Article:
Your Health Food Might Be Overrated!
By Sara Butler
Health foods are often surrounded by a lot of hype. They’re not necessarily bad for you in correct portions, but they’re also not the health boon that many people try to make them out to be. Drinking juice every day isn’t a magic bullet to total health and wellness. You have to look at your overall nutritional picture in order to truly gain lasting and sustainable health. Here are a few health foods that get a little more credit than they probably deserve. This can be a good addition to your diet, but they’re not miracle workers!
Yogurt can be very good for you, and the active cultures it contains are really good for your gut too. The problem lies with the added sugars to many yogurts, which makes it really important to read the nutritional labels of your favorite packaged yogurt. It’s probably best to steer clear of flavored yogurt or any yogurt that comes with a candy topping!
Egg whites are healthy and actually good for you, but do you know what is better? The whole egg. Many people believe that the yolks of eggs contain too much cholesterol to be healthy, but that’s a nutritional myth that needs to be forgotten. Whole eggs contain a ton of essential vitamins and minerals that are really good for you, plus they’re relatively low in calories. So go ahead and eat that whole egg!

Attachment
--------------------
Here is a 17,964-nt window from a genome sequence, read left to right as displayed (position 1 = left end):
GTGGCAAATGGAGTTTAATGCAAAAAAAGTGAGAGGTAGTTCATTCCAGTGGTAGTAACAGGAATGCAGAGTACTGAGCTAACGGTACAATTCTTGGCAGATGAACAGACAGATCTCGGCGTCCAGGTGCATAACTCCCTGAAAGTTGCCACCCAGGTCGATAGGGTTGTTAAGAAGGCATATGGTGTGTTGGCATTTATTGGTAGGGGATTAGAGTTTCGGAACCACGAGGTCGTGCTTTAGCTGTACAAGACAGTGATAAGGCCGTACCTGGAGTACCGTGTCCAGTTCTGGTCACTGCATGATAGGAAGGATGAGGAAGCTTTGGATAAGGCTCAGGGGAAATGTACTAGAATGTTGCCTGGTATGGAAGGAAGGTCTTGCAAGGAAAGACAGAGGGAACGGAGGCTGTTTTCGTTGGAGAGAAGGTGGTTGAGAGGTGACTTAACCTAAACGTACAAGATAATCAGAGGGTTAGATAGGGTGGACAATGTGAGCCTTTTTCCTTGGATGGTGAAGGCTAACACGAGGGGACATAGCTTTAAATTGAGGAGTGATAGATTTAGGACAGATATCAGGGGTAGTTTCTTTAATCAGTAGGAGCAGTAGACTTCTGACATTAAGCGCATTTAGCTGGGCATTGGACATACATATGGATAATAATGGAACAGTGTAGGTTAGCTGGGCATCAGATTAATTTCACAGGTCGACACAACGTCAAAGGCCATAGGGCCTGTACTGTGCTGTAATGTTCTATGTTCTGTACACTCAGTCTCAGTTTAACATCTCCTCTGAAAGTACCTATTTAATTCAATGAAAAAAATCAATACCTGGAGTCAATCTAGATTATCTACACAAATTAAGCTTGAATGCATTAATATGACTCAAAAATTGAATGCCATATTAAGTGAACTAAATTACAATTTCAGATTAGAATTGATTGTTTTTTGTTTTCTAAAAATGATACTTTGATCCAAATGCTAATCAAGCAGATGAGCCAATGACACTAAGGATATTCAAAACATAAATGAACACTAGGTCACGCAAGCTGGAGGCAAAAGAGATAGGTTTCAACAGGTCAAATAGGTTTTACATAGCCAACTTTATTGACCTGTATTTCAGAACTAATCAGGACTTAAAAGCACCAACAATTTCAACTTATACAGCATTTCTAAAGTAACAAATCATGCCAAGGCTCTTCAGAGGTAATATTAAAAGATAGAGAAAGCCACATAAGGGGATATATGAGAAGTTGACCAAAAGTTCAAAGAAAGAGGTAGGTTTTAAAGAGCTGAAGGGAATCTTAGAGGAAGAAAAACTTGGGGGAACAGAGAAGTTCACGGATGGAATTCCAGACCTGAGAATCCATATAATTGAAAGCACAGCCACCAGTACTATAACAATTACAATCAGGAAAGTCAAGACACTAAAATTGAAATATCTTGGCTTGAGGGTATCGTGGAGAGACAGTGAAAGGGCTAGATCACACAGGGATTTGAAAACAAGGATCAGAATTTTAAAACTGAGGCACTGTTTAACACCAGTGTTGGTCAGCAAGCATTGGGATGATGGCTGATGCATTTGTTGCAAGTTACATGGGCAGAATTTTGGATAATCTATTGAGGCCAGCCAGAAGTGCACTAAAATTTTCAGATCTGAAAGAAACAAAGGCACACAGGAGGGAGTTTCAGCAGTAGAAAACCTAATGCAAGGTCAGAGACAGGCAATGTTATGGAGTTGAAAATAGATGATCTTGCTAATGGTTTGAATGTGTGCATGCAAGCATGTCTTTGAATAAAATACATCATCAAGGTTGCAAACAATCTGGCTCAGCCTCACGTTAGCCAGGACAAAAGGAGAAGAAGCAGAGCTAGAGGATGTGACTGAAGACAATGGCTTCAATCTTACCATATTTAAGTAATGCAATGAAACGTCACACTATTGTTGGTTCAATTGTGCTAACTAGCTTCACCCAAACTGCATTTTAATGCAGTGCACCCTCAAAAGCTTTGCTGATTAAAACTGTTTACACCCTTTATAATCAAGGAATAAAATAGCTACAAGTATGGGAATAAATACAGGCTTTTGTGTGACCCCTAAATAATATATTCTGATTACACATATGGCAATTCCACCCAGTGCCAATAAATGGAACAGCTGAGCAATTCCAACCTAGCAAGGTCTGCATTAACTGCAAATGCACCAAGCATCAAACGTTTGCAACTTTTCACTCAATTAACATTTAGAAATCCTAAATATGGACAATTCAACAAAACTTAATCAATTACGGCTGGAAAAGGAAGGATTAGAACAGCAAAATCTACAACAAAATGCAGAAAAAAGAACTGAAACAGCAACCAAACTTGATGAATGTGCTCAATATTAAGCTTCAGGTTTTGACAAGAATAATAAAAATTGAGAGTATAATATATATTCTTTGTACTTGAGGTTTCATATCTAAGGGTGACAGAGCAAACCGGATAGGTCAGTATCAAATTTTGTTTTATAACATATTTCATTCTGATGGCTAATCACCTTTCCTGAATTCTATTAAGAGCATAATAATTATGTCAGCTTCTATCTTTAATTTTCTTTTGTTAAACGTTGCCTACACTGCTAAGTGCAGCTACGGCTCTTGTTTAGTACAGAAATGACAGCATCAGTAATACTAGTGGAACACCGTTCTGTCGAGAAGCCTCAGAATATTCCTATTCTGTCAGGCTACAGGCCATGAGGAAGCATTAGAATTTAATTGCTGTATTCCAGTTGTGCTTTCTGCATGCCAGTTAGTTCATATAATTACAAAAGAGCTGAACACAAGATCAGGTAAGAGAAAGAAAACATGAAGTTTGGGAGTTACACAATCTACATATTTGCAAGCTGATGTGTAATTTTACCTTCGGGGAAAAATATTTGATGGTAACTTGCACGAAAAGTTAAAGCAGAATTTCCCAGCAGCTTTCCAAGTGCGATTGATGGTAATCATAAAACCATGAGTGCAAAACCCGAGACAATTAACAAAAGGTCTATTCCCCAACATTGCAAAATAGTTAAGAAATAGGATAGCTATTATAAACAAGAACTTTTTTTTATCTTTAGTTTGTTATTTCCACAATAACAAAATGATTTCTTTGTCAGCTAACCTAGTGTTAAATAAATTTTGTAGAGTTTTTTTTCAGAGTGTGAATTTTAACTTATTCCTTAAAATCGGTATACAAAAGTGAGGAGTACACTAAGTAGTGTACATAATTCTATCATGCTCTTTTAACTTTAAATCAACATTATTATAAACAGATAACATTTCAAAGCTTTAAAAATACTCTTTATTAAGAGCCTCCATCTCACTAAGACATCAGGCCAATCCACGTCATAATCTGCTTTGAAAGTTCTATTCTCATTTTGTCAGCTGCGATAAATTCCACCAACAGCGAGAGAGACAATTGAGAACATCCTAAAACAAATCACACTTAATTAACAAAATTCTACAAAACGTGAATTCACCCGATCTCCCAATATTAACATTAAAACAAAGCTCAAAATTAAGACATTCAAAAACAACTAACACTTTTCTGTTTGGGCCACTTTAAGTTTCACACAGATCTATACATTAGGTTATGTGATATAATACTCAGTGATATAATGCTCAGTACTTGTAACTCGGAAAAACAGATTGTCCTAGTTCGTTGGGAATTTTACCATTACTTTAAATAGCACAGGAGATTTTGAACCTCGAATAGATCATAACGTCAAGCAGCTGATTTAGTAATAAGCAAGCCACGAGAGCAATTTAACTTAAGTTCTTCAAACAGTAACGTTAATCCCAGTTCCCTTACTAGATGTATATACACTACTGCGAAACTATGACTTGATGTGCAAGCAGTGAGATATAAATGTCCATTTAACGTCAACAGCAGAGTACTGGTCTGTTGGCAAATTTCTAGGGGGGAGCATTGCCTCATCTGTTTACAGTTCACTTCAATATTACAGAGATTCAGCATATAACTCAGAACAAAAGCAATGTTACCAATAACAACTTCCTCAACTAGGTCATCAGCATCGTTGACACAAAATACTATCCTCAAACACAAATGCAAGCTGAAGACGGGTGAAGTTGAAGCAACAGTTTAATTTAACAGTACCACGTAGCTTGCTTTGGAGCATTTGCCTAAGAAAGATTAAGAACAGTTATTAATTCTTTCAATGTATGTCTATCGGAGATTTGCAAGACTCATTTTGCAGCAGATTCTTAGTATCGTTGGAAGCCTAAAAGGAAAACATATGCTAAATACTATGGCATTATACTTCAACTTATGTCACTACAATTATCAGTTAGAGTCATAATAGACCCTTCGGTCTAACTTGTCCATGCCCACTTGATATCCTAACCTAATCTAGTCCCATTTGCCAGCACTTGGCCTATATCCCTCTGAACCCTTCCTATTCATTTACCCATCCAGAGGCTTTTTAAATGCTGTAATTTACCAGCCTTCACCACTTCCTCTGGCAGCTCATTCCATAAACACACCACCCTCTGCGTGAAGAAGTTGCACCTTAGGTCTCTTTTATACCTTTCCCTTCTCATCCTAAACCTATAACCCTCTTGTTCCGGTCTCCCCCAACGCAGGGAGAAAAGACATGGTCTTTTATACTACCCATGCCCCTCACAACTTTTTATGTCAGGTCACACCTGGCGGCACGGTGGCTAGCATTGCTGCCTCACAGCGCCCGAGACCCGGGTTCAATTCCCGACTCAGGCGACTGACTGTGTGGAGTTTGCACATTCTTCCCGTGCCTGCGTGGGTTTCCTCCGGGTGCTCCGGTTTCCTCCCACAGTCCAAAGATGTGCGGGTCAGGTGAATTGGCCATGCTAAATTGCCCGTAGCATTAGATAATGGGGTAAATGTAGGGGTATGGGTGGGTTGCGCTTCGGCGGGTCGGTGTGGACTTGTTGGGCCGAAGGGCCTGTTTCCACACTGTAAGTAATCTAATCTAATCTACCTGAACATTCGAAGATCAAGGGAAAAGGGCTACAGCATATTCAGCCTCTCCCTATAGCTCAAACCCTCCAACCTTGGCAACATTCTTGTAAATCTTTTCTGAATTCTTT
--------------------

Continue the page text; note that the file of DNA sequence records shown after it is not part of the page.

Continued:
Low Fat Nut Butters
Nut butter is good for you, but it’s also incredibly calorie-dense and high in fat. So, it would make sense to try and swap out the higher fat version for a lower fat variety, right? Not so fast!
The monounsaturated fat in nut butters, such as peanut butter, is actually really good for your heart. Plus, the fat in these butters help to keep you feeling satiated for longer. What you really need to look for is a butter that has no added ingredients. The closest you can get to just ground nuts and a little salt, the better.
Not to be a nutritional downer, but brown rice isn’t as healthy as you want to think. Of course, brown rice has more fiber, iron, Vitamin B1, and Vitamin B3 than its white counterpart, but it’s still high in calories. If brown rice is a staple in your diet, you should go for long-grain varieties that take up to an hour to cook because they’ll be less processed.
To learn more about your health and wellness, see your local chiropractor at The Joint Chiropractic.